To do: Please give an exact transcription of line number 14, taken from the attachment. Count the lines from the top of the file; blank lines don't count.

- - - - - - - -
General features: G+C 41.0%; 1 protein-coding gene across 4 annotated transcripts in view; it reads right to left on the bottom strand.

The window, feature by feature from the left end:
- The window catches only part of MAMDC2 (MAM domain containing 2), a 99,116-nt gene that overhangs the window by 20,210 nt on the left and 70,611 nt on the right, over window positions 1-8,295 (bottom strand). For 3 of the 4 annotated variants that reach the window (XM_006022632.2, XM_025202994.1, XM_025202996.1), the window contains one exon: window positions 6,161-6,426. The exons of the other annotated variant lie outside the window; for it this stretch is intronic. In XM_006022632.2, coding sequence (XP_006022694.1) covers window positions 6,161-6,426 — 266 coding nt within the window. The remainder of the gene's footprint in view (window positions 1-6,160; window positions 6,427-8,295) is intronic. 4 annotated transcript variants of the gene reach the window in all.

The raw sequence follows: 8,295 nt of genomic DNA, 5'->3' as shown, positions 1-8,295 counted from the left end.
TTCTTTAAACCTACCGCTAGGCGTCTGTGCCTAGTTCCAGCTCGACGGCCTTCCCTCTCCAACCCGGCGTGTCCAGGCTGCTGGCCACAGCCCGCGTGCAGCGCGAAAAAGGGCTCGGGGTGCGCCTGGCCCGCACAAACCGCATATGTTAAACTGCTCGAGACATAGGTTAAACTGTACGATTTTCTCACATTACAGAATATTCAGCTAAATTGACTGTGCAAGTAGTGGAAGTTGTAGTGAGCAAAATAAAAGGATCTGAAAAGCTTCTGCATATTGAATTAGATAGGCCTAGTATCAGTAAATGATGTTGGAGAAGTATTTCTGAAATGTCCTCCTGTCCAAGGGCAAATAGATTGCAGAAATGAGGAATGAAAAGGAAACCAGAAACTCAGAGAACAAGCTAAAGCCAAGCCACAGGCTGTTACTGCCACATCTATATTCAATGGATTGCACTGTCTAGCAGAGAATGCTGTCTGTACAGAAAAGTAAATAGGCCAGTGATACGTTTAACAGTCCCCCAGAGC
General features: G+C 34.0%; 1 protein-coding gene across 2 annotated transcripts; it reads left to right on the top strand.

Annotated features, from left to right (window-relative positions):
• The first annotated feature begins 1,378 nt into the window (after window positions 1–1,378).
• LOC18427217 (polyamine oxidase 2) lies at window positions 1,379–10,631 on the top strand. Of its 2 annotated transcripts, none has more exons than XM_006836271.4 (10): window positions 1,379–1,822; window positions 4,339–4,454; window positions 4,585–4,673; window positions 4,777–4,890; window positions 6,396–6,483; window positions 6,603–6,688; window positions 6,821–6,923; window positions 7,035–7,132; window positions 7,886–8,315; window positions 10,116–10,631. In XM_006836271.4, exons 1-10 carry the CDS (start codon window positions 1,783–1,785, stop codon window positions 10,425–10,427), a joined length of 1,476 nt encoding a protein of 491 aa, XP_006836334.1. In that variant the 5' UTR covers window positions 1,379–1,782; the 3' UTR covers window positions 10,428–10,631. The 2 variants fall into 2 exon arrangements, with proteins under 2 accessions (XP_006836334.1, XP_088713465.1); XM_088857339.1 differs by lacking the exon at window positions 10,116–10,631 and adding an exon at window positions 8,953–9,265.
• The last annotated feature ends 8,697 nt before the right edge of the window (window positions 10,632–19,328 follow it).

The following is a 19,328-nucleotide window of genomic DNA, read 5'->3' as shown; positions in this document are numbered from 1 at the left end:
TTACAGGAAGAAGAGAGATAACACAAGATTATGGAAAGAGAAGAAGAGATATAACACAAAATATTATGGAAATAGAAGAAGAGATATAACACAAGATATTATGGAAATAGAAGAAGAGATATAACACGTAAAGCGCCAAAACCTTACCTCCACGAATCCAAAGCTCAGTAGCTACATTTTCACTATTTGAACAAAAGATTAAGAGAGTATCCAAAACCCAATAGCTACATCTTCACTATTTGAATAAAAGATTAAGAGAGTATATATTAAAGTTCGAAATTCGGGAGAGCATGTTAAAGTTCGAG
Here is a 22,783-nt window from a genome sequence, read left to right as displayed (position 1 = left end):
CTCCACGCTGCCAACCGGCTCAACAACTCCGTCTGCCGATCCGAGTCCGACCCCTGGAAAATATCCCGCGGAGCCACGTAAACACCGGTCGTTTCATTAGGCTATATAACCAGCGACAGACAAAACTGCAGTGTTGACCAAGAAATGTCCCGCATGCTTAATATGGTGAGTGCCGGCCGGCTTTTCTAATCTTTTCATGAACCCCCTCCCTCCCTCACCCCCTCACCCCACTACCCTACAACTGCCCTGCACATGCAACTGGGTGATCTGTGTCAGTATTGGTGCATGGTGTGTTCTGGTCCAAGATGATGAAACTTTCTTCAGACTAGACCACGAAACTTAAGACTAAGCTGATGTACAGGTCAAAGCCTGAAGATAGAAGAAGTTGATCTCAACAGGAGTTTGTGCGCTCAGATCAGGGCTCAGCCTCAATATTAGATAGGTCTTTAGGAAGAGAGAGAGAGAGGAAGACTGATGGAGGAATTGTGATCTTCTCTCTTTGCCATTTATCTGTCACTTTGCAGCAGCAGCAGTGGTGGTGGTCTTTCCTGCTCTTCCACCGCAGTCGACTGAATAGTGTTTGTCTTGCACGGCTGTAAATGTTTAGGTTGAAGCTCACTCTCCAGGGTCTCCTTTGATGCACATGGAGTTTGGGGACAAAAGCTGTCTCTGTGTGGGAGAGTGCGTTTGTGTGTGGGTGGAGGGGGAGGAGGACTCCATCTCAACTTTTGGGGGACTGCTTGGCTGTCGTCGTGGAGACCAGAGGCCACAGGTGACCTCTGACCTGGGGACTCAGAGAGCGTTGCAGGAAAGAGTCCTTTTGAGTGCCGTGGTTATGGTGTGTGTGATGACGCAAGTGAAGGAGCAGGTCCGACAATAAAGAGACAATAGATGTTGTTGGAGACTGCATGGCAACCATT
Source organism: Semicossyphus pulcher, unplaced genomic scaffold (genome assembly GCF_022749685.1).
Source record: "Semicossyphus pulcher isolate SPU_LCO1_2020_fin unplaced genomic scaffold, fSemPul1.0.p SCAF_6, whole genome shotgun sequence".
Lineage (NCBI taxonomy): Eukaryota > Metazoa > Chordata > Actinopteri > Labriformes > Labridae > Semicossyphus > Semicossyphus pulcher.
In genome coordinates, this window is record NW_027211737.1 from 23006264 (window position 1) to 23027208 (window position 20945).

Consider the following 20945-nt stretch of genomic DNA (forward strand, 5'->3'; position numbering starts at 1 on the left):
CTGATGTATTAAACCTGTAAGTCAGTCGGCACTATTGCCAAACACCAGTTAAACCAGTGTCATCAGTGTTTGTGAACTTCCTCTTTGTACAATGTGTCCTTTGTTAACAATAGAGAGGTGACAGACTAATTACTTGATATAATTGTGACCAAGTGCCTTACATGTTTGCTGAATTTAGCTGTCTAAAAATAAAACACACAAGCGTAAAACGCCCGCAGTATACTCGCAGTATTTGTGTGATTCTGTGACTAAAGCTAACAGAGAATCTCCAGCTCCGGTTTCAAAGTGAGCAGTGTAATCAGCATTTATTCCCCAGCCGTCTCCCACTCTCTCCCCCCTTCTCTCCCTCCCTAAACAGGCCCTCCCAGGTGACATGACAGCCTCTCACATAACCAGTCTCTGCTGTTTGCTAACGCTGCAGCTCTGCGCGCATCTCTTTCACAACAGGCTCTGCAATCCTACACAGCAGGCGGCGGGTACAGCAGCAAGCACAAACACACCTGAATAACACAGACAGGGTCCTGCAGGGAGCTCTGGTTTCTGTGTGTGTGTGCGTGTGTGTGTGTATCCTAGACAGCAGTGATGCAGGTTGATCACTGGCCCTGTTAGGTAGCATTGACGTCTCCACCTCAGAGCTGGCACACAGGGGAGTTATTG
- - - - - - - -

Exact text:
CTCCACGCTGCCAACCGGCTCAACAACTCCGTCTGCCGATCCGAGTCCGACCCCTGGAAAATATCCCGCGGAGCCACGTAAACACCGGTCGTTTCATTAGGCTATATAACCAGCGACAGACAAAACTGCAGTGTTGACCAAGAAATGTCCCGCATGCTTAATATGGTGAGTGCCGGCCGGCTTTTCTAATCTTTTCATGAACCCCCTCCCTCCCTCACCCCCTCACCCCACTACCCTACAACTGCCCTGCACATGCAACTGGGTGATCTGTGTCAGTATTGGTGCATGGTGTGTTCTGGTCCAAGATGATGAAACTTTCTTCAGACTAGACCACGAAACTTAAGACTAAGCTGATGTACAGGTCAAAGCCTGAAGATAGAAGAAGTTGATCTCAACAGGAGTTTGTGCGCTCAGATCAGGGCTCAGCCTCAATATTAGATAGGTCTTTAGGAAGAGAGAGAGAGAGGAAGACTGATGGAGGAATTGTGATCTTCTCTCTTTGCCATTTATCTGTCACTTTGCAGCAGCAGCAGTGGTGGTGGTCTTTCCTGCTCTTCCACCGCAGTCGACTGAATAGTGTTTGTCTTGCACGGCTGTAAATGTTTAGGTTGAAGCTCACTCTCCAGGGTCTCCTTTGATGCACATGGAGTTTGGGGACAAAAGCTGTCTCTGTGTGGGAGAGTGCGTTTGTGTGTGGGTGGAGGGGGAGGAGGACTCCATCTCAACTTTTGGGGGACTGCTTGGCTGTCGTCGTGGAGACCAGAGGCCACAGGTGACCTCTGACCTGGGGACTCAGAGAGCGTTGCAGGAAAGAGTCCTTTTGAGTGCCGTGGTTATGGTGTGTGTGATGACGCAAGTGAAGGAGCAGGTCCGACAATAAAGAGACAATAGATGTTGTTGGAGACTGCATGGCAACCATT